The mango vendor
By 9:30 in the morning, Luz Maria cuts mangoes on Seventh Avenue.
She lops off the top and sticks a rod through the middle, peels off the reddish skin to the yellow fruit beneath.
She wears a plastic glove to hold the fruit, cuts the cleaned mango into pieces. Eight slices to a Ziploc bag, laid out as offerings atop her cart.
Luz Maria carries with her the lemon flavoring, the hot sauce, and the salt to add to the mangoes at customers’ requests. She carries a stash of plastic gloves, which she returns to every time money changes hands. And she carries the two tickets she received earlier this month in the course of selling mangoes on the street.
The weather is getting nice so the mango sellers are back in business, hoping as usual to avoid drawing the attention of police.
Luz Maria, identified by her first name only because of her pending summons, said in Spanish translated by her daughter that she has to go to civil court soon to pay the fines. The pink slips are folded into small pieces and worn enough so that the pencil-written violation explanation is no longer visible, but there’s plenty of ways to get the low-level fines that grow with multiple street-vending infractions: a pushcart touching against a building, or selling within 10 feet of a driveway, subway, or crosswalk, according to rules on the city’s Health Department website. For not having a license, it can cost you $1,000.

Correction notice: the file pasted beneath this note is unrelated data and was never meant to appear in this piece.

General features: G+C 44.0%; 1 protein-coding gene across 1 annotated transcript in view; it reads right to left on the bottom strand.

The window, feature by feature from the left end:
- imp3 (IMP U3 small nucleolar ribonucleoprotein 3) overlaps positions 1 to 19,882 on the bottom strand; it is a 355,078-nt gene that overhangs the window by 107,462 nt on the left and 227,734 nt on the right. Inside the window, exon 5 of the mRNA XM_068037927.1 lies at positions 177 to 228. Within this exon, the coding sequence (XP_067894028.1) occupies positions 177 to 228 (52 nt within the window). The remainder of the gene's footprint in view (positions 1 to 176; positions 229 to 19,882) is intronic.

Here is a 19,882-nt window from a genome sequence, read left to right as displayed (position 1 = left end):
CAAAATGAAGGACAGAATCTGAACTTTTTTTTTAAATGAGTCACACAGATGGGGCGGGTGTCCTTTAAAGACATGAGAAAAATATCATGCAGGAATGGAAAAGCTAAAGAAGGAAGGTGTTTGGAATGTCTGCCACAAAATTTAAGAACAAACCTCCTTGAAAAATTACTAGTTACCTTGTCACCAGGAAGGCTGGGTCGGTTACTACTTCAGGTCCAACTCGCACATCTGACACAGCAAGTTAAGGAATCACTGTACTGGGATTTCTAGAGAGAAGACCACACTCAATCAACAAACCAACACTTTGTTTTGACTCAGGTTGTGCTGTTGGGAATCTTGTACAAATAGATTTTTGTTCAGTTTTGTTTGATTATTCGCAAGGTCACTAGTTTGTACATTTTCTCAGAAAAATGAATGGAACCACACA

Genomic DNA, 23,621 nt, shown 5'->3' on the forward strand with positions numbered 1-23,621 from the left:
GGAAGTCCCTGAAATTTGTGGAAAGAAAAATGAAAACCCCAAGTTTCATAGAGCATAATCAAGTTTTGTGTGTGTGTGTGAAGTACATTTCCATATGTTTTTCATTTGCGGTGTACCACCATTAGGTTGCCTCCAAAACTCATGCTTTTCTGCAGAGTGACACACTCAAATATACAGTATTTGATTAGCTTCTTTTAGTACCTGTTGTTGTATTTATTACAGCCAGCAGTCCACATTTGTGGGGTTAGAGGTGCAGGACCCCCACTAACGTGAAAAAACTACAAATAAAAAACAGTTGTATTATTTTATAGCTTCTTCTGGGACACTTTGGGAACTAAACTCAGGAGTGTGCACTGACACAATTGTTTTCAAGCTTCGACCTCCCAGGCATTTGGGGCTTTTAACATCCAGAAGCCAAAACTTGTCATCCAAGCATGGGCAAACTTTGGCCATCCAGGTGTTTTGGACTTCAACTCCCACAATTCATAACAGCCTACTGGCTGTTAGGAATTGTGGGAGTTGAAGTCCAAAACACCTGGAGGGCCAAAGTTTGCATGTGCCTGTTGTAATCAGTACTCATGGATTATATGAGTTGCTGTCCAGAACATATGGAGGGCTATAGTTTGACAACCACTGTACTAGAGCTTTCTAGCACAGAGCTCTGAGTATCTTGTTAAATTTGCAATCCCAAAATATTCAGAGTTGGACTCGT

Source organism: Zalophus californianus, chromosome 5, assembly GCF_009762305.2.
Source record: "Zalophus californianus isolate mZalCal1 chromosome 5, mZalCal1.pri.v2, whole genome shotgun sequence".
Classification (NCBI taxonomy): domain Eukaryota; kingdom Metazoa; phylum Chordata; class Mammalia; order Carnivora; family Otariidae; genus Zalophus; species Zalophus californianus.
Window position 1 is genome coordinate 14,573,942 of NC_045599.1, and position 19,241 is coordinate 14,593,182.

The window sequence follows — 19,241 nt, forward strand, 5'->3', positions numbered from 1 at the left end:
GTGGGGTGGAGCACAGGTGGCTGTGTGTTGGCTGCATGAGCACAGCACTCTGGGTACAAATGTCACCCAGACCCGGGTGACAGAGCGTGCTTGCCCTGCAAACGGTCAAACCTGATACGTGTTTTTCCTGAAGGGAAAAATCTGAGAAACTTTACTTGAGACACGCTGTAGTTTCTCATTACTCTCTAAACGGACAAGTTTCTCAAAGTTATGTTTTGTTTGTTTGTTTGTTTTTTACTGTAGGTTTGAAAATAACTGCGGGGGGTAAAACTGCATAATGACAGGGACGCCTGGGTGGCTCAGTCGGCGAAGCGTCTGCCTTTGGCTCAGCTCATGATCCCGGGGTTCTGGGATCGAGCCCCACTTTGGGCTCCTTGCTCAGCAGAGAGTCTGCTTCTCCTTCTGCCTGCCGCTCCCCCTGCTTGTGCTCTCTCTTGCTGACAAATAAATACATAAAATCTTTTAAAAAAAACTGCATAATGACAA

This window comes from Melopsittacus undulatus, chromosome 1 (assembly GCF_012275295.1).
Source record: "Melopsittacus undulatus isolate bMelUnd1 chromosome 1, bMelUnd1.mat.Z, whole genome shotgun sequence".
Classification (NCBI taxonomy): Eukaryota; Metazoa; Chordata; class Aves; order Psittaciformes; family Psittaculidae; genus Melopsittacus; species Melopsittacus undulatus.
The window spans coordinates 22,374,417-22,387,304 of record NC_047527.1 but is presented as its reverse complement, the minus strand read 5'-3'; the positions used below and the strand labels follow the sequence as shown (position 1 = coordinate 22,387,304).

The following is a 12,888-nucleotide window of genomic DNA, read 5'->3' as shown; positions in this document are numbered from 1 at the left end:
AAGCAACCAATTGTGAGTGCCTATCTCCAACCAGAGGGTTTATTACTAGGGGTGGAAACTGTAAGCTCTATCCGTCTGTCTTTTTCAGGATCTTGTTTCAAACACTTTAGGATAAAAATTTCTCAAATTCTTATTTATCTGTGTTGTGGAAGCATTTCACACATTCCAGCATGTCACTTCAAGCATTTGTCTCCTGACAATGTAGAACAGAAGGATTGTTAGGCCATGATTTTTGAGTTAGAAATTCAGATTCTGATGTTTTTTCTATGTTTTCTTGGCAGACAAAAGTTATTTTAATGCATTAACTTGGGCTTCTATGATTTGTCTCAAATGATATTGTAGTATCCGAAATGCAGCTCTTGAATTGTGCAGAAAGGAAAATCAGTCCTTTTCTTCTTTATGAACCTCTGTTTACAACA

But it’s not easy to get a license. The city caps them at a few thousand, and arguments for and against raising the cap have gone on for years. Add more so people can sell legally? Keep them limited to prevent crowding and protect landlords? The stasis has a price. On the underground market, the permits can go for $20,000 to $25,000 for two years, according to Matthew Shapiro, legal director at the Urban Justice Center’s Street Vendor Project.
“Vendors are not able to pay that price,” Shapiro says of the permits.
Luz Maria sells her mango slices for $3.50, bringing in maybe $100 a day if things are good.
Unpermitted vendors “take a risk because they need to work,” says Shapiro. Stats from the city’s Office of Administrative Trials and Hearings show that more than 80 unlicensed mobile food vendor citations were issued in the first half of last year, with others for more specific offenses.
Luz Maria, 35, is originally from Ecuador, where she learned the mango tradition, says her 15-year-old daughter, Niurca, who helps her mother when she’s off school.
Luz Maria had a job at a clothing factory but she was let go about a month ago. So she started buying mangoes from a market in the Bronx and cutting them up for sale.
“Mango, mango,” she calls softly to passersby rushing to or from Penn Station, standing next to (but not touching) a vacant storefront on the corner.
You have to be careful with the mango selling. There’s the potential fines, and then the produce. Some mangos are a little off, which you learn to tell by touch. Some people don’t want toppings, just the fresh slices. There tend to be more sales in the morning, says Luz Maria’s daughter. People grab them for breakfast. By a little after noon, Luz Maria had sold 10.
She says she hopes to get her other old job back sometime soon. But she needs the money. So at least for now, she’ll sell mangoes.